Lexicon > Consent

IT Lexicon


Consent is one of the six legal bases for processing personal data under the GDPR.

Nevertheless, consent, in order to be validly considered as a legal basis for the processing of the data subject’s personal data, must meet certain conditions.

Indeed, consent is only an appropriate legal basis if the data subject has real control and choice over whether to accept or reject the proposed conditions or the opportunity to refuse them without suffering harm.

Thus, consent is understood as any manifestation of will:

  • Free;
  • Specific;
  • Illuminated;
  • And univocal by which the data subject accepts, by a declaration or a clear positive act, that personal data relating him/her be processed.

In determining whether consent is freely given by the data subject, account must be taken of any coercion reasonably felt by the data subject or any significant adverse consequences that he or she might suffer if he or she does not consent. The notion of imbalance between the controller and the data subject must also be taken into consideration.

In any case, the obligation to consent to the processing of personal data other than those strictly necessary limits the choice of the data subject and prevents free consent.

Consent is specific when the controller ensures:

  • The specification of purposes as a guarantee against misuse;
  • The detailed nature of the consent requests and;
  • The clear separation of information related to obtaining consent to data processing from information about other matters.

It is thus excluded that the collection of the consent is drowned in the acceptance of general terms of sale or use of a Web site.

Consent is said to be informed when the data subject is provided with information about the processing in a clear, accessible and understandable form before giving consent to the controller. The informed nature of the consent thus contributes to the right to information of the person concerned.

Finally, consent is said to be unambiguous when the data subject makes a clear positive statement or act, such as an opt-in, in order to consent to the processing of his/her data. It must be clear that the data subject has consented to the processing. Consent cannot therefore be implicit, and in particular cannot be based on an opt-out mechanism.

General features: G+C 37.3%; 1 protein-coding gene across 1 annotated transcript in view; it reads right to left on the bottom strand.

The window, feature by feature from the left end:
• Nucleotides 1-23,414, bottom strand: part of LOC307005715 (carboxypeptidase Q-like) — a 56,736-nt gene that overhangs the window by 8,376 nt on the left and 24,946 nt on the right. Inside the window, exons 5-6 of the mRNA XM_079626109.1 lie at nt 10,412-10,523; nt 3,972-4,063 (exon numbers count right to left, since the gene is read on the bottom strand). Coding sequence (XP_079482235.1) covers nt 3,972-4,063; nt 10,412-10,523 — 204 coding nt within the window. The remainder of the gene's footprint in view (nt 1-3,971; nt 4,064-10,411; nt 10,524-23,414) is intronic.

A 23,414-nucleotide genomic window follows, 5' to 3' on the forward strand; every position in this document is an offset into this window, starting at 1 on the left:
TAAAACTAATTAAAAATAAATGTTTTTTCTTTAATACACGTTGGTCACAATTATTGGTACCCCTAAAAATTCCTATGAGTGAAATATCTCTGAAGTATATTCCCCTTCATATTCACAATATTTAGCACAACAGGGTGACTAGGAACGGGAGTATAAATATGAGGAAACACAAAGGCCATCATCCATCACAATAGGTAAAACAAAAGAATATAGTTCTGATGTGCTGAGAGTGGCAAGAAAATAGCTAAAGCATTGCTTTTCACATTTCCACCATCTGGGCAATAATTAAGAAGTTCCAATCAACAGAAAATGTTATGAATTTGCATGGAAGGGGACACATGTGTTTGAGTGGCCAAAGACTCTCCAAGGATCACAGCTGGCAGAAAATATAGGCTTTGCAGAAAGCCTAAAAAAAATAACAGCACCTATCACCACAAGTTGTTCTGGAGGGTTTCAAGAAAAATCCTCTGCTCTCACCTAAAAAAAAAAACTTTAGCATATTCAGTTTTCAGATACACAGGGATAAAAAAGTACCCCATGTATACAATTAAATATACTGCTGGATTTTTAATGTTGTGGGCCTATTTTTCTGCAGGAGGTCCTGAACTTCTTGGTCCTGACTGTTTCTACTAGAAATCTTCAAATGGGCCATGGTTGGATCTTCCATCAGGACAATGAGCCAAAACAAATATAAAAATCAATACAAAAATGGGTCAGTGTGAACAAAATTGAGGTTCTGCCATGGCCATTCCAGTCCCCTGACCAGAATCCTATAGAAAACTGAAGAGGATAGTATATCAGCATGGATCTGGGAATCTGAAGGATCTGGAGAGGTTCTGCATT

In cases where the processing is based on consent, the controller must be able to demonstrate at any time that the data subject has properly given his consent to the processing of his personal data.

GDPR Point

“Consent should be given by a clear affirmative act establishing a freely given, specific, informed and unambiguous indication of the data subject’s agreement to the processing of personal data relating to him or her, such as by a written statement, including by electronic means, or an oral statement.

This could include ticking a box when visiting a website, choosing technical settings for information society services or another statement or conduct which clearly indicates in this context the data subject’s acceptance of the proposed processing of his or her personal data.

Silence, pre-ticked boxes or inactivity should not therefore constitute consent “.

Recital 32 of the GDPR

Point of jurisprudence

The Council of State ruled that: ” the contested device, consisting of a thermal camera […] constitutes processing of personal data which, in the absence of explicit and free consent or, in any case, of textual authorization, is prohibited by Articles 6, 7 and 9 of the General Data Protection Regulation “.

Council of State, June 26, 2020, N°441065

The Bouchara Law firm assists you in particular in :

  • Making your organization GDPR compliant;
  • The drafting of data protection policies (privacy policy, computer charter …);
  • Documentation of your processing (register of processing activities, register of violations, privacy impact analysis, prior consultation…);
  • Obtaining certifications and adhering to codes of conduct;
  • The study of the legal feasibility of the implementation of a new personal data processing;
  • The drafting and transmission of your codes of conduct to the CNIL for approval;
  • Legal analysis of the compliance of your data processing, including data transfers outside the European Economic Area;
  • Drafting and negotiating your data processing agreements (DPA);
  • Drafting your Binding Corporate Rules (BCR) and Codes of Conduct;
  • Training and awareness of your employees.

We are also the external Data Protection Officer of many data processors and subcontractors.